Preferably the first pipe segment is externally threaded on the end thereof which is not covered by the sleeve of heat-shrunk polymeric material, the second pipe segment is externally threaded on the end thereof which is not covered by the sleeve of heat-shrinkable polymeric material, and the connector is an internally threaded coupling, the threaded end of the first pipe segment and the threaded end of the second pipe segment being threadingly joined with the coupling.
The first pipe, the second pipe and the connector are each preferably externally coated with a baked phenolic resin. All of the sleeves preferably are composed of a heat-shrunk polyfluoroolefin resin sleeve. Most preferably the sleeves are composed of a heat-shrunk polymer of fluorinated ethylenepropylene or a heat-shrunk structural derivative of polytetrafluoroethylene containing perfluoroalkoxy side groups.
The invention includes a combination of piping covered with a layer of heat-shrunk polymeric material on a chain of at least two pipe segments. The pipe combination includes a first segment of pipe containing on the outside surface thereof a sleeve of a polymeric material which has been heat-shrunk thereon. The sleeve does not cover the lower end portion of the first pipe segment. There is a second segment of pipe containing on the outside surface thereof a sleeve of a polymeric material which has been heat-shrunk thereon. The sleeve does not cover the lower end portion of the second pipe segment. A connector joins the uncovered lower end of the first pipe segment and the upper end of the second pipe segment. The sleeve of polymeric material, which has been heat-shrunk on the second pipe segment, is also heat-shrunk on the outer surface of the connector, on the uncovered portion of the first pipe segment, and on lower end portion of the sleeve on the first pipe segment.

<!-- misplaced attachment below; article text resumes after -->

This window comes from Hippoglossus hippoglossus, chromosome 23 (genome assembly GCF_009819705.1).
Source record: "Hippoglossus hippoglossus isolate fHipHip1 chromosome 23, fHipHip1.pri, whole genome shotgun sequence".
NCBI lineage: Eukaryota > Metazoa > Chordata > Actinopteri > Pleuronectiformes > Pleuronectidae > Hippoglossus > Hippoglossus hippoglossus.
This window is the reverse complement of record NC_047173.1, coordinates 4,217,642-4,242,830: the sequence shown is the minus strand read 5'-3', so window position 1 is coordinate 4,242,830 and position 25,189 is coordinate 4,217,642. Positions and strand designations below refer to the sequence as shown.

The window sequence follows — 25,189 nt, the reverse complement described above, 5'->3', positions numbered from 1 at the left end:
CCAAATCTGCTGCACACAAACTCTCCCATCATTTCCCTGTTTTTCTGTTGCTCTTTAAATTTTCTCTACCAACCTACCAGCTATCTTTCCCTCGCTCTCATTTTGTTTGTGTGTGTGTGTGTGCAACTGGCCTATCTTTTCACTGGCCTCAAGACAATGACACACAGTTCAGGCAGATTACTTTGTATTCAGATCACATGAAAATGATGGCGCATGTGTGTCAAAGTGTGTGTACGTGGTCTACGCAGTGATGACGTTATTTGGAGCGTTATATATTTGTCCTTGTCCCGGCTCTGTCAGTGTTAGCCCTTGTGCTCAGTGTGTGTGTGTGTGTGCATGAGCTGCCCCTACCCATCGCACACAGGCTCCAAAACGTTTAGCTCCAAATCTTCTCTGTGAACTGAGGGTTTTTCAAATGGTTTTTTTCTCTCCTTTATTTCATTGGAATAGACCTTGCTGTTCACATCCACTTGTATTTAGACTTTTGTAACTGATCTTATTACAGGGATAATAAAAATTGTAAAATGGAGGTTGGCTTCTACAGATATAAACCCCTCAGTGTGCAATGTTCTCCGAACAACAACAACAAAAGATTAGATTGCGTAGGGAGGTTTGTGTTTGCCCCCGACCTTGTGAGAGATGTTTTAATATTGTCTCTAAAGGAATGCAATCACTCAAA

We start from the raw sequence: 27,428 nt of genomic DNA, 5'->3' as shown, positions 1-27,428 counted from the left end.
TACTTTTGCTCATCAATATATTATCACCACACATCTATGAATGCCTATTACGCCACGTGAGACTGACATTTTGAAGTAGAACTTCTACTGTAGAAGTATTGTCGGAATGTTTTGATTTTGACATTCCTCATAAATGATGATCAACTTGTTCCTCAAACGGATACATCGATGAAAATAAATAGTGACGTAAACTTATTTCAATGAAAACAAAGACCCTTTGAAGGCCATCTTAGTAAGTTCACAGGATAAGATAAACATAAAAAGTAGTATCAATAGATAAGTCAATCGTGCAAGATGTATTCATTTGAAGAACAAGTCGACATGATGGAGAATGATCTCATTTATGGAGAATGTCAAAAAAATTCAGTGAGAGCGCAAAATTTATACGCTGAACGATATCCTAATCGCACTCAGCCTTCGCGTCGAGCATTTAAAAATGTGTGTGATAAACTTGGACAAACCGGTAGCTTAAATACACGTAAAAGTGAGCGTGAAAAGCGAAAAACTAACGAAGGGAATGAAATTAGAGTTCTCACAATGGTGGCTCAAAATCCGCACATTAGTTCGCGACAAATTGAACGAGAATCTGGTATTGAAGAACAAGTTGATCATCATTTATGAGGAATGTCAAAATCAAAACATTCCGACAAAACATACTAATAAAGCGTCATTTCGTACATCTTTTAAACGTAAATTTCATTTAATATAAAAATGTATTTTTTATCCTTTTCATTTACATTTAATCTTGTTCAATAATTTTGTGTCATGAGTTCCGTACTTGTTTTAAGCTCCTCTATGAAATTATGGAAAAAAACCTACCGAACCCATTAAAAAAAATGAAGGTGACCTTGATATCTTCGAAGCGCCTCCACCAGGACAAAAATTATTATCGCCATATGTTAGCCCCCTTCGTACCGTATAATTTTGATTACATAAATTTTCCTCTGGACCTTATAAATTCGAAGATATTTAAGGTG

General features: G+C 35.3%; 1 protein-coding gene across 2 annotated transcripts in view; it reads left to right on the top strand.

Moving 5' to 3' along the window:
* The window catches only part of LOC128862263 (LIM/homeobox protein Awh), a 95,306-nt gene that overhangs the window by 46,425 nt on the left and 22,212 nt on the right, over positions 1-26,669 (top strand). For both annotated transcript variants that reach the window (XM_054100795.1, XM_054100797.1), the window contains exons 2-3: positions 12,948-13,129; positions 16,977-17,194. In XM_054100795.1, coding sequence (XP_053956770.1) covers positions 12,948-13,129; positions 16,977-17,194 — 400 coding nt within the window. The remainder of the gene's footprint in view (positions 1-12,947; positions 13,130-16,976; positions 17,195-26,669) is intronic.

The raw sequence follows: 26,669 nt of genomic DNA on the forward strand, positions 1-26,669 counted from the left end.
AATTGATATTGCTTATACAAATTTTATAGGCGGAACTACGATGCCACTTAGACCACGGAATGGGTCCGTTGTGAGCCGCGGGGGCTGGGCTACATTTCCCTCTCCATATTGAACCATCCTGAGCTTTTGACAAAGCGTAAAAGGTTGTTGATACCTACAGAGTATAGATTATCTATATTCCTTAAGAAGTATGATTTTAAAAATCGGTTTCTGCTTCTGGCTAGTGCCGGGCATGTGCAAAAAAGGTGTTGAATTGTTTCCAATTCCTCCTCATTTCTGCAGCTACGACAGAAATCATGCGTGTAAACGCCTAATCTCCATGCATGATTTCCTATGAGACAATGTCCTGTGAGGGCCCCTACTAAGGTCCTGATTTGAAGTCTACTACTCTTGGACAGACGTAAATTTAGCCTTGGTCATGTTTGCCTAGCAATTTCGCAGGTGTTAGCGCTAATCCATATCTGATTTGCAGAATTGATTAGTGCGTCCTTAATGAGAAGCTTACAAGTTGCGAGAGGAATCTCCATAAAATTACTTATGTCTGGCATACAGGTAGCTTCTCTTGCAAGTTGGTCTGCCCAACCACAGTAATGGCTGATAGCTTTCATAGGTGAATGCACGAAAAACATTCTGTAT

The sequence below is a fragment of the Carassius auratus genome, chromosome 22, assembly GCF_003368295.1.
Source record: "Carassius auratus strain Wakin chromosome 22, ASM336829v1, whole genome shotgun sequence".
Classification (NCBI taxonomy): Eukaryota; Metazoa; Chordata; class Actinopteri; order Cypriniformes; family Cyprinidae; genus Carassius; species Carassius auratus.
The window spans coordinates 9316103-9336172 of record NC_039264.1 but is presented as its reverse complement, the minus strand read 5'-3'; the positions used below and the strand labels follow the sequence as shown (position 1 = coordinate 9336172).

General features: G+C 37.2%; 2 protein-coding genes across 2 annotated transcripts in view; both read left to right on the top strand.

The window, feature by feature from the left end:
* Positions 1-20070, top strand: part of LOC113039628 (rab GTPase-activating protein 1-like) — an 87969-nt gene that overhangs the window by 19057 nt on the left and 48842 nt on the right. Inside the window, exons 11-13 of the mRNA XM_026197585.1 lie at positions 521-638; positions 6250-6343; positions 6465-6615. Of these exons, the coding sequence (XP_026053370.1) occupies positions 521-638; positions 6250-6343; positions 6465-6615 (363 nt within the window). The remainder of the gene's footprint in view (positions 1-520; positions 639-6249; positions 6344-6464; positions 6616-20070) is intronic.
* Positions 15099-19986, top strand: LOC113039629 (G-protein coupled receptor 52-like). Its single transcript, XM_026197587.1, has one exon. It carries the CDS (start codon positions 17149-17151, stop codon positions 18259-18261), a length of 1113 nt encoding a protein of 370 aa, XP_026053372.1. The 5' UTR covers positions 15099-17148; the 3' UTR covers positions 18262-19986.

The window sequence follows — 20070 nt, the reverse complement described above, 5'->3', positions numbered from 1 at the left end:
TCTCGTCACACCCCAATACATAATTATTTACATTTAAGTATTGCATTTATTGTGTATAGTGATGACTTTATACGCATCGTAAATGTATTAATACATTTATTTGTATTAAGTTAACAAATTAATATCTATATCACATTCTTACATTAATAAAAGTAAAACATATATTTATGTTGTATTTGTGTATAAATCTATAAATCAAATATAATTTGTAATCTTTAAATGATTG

In the drawings:
FIG. 1 is a diagram of the lower end of one version of the concentric pipes in a sulfur well;
FIG. 2 is a side view of the preferred portable heat chamber of the invention;
FIG. 3 is a top view of the portable heat chamber of FIG. 2;
FIG. 4 is a partially cut-away view of a pipe combination of the invention;
FIG. 5 is a diagram of the lower end of another version of the concentric pipes in a sulfur well;
FIG. 6 is a side view of one step in a preferred method of the invention of preparing a pipe string having a heat-shrinkable sleeve heat-shrunk thereon;
FIG. 7 is a side view of the second step of the process of FIG. 6;
FIG. 8 is a side view of the initial step of adding a pipe segment in the process of FIG. 6;
FIG. 9 is a side view of the heat-shrinkable material heat-shrunk onto the second pipe segment in conjunction with the process of FIG. 6.
In FIG. 1, layer A is a layer of sulfur-bearing formation, usually limestone, and layer B is a layer of anhydrite or calcium sulfate. FIG. 1 shows a piping arrangement at the bottom of a Frasch sulfur well. Piping 100 has three concentric pipes 102, 104 and 106. Center pipe 102 is commonly termed "the air line" and middle pipe 104 is commonly termed "the sulfur line". Compressed air comes down air line 102; hot water comes down outer pipe 106; and liquid sulfur is forced up sulfur line 104. Outer pipe 106 is sealed on the bottom by cap 108. Flange 110 seals the bottom of the passageway between outer pipe 106 and sulfur line 104. There is a hole in the center of flange 110 which has a diameter that is less than the internal diameter of sulfur line 104. Sulfur line 104 is shorter in length than outer pipe 106; and air line 102 is shorter in length than sulfur line 104. Small holes 112 are located around the circumference of outer pipe 106 just above flange 110 and within the region of layer A. The superheated water (normally at 310° to 335° F.) passes out holes 112 into (porous) layer A. The elemental sulfur in layer A is melted; and the molten sulfur and the water move down (settle) into cavity 114 in (nonporous) layer B. A small amount of water is mixed with the sulfur settling into cavity 114. The water content of the mixture is usually less than about 1 percent by weight. The molten sulfur moves into piping 100 through holes 116, which are located in outer pipe 106 below flange 110. The sulfur-water mixture in the bottom of piping 100 moves upwards to fill up the bottom spaces. When the sulfur-water level rises to the bottom of air line 102, the compressed air is passed down air line 102. The liquid sulfur and water (froth) are forced (pumped) up the passageway between air line 102 and sulfur line 104 by means of the compressed air exiting from air line 102. This is termed "air-lift". Typically air line 102 has a diameter of 1/2 to 11/4 inch, sulfur line 104 has a diameter of 2 to 41/2 inches and outer pipe 106 has a diameter of 4 to 10 inches.